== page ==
Earlier this month, a state appellate court issued a written opinion in a Georgia personal injury case that arose after an accident that occurred in the Dominican Republic. The case required the court to determine if the lower court correctly held that the case should be transferred from Georgia, where the plaintiff filed the lawsuit, to the Dominican Republic. Finding that Georgia’s out-of-state venue statute only applied to cases that were being transferred to other states, the court denied the defendant’s request to transfer the case.
The Facts of the Case
According to the court’s opinion, the plaintiff was vacationing in the Dominican Republic when she was injured while on a zip-line course. Evidently, one of the zip-lines collapsed while the plaintiff was on the course.
The plaintiff filed a personal injury lawsuit against the operator of the course. Because the defendant corporation was based out of Georgia, the plaintiff – who was from Michigan – filed the case in Georgia. The defendant filed a motion to dismiss, arguing that the “balance of private and public factors” weighed in favor of transferring the case to the Dominican Republic. Relying on OCGA § 9-10-31.1, the trial court agreed and dismissed the plaintiff’s case so that it could be refiled in the Dominican Republic. The plaintiff appealed.
As a general matter, a plaintiff can choose where to file a personal injury case, as long as the chosen court has jurisdiction over the defendant. However, under OCGA § 9-10-31.1, lawmakers have provided for the transfer of cases that would “more properly be heard in a forum outside” of Georgia. A court cannot dismiss a case under OCGA § 9-10-31.1 unless all defendants in the case “waive the right to assert a statute of limitations defense in all other states of the United States.” Thus, in the event the court decides to transfer the case, the delay in time will not prejudice a plaintiff.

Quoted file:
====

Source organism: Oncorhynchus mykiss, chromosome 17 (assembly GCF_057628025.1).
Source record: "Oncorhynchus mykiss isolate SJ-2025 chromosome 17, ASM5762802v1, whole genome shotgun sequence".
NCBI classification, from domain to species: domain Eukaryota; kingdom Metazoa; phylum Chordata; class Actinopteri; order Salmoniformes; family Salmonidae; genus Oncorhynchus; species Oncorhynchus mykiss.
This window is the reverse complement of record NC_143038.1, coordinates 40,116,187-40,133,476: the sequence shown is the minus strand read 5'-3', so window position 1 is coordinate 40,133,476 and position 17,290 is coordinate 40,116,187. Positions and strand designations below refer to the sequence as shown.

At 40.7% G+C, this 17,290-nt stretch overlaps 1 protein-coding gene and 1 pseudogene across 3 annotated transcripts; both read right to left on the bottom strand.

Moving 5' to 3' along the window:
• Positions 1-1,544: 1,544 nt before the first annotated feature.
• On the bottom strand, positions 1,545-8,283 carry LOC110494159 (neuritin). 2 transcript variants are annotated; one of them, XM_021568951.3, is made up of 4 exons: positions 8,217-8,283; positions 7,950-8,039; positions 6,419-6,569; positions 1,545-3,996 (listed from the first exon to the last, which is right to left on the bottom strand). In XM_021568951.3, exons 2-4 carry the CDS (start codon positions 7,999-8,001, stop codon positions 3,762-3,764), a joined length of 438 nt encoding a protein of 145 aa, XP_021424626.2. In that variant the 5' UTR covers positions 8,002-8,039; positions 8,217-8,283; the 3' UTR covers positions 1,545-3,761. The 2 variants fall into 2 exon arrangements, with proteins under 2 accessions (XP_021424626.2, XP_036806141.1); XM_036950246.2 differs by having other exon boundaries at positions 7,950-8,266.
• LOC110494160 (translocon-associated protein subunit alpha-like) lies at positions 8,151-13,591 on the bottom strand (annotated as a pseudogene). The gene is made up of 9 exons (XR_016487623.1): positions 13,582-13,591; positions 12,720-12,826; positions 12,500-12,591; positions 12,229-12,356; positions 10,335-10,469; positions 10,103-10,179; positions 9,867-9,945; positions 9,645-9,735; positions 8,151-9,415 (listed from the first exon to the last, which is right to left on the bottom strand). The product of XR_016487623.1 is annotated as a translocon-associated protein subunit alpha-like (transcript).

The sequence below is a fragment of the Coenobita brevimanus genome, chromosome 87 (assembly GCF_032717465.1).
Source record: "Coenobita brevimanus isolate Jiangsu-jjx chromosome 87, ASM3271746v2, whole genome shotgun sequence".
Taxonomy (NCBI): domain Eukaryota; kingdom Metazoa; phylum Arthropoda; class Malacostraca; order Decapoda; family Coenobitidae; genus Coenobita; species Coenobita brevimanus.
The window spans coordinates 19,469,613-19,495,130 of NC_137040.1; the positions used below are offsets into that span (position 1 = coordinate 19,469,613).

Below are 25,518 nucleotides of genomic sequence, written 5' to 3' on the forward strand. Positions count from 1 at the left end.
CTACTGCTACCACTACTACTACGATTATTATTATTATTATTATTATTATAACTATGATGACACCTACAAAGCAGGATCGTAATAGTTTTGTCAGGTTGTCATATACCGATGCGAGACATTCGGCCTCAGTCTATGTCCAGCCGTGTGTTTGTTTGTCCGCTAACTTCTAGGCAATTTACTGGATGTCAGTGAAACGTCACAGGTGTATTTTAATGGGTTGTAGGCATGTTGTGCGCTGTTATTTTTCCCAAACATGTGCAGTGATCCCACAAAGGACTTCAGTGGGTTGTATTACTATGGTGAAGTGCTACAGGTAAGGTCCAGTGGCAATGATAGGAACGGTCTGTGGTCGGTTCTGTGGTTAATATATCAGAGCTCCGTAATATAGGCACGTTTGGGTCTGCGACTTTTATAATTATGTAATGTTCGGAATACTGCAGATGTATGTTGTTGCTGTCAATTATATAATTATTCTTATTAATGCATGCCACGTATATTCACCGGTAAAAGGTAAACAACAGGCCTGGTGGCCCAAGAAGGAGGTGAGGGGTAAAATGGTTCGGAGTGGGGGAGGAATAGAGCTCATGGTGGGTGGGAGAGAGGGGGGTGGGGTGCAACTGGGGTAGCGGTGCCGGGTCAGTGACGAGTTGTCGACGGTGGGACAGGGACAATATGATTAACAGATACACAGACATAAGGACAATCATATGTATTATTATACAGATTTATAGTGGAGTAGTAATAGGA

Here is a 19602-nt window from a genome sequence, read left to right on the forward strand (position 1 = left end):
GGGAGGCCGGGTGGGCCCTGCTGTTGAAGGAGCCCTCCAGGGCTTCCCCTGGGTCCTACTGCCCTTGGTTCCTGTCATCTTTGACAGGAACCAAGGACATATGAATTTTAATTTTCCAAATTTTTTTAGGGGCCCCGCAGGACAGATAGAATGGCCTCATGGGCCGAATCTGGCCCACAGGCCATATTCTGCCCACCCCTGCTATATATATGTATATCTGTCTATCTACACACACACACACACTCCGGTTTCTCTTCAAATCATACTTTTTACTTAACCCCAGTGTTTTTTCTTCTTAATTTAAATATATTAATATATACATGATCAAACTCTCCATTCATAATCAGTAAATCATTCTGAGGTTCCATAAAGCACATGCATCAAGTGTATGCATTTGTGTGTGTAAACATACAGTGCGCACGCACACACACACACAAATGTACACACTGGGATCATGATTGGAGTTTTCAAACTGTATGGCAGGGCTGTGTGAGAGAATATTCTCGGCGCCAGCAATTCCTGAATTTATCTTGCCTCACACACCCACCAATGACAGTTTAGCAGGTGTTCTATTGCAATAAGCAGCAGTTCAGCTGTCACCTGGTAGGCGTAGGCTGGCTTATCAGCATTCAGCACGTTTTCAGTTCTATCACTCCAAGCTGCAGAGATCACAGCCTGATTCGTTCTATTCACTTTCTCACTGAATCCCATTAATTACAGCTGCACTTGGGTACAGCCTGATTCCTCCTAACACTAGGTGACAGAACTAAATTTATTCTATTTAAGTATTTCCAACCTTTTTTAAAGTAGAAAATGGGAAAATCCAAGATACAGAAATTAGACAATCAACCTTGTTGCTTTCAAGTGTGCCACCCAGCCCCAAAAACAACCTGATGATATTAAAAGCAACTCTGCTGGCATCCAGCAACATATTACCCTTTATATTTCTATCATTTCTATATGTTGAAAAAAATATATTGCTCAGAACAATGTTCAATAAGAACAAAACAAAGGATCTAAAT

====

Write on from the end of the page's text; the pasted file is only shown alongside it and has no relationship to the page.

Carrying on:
The Court’s Decision
Here, the court read the plain language of the statute to allow cases only to be transferred to other “states.” The court looked specifically at subsection (b), which contains the requirement that the defendants agree to “waive the right to assert a statute of limitations defense in all other states of the United States.” The court held that this language contemplates only a transfer to other states, and not to a jurisdiction out of the country. If the legislative intent was to allow transfer out of the country, the court explained that subsection (b) would not have contained language referring to “all other states.”
The court went on to note that its holding does not necessarily mean that there is no appropriate method to transfer the case, only that it cannot be done under OCGA § 9-10-31.1.
Have You Been Injured in an Accident Outside of Georgia?
If you or a loved one has recently been injured in an accident that occurred outside of Georgia, but that involved a Georgia business or resident, you may be able to pursue a Georgia personal injury claim. At McAleer Law, we have extensive experience representing clients and their families in all types of Georgia personal injury cases, and are prepared to fight for your right to bring the case in your home state of Georgia. To learn more, call 404-622-5337 to schedule a free consultation today.
See More Posts:
Court Considers Whether Traumatic Boat Accident is Sufficient to Recover Emotional Damages Under Georgia’s Impact Rule, Georgia Injury Attorney Blog, January 31, 2019.
Georgia Car Accidents Involving Inexperienced Drivers, Georgia Injury Attorney Blog, January 14, 2019.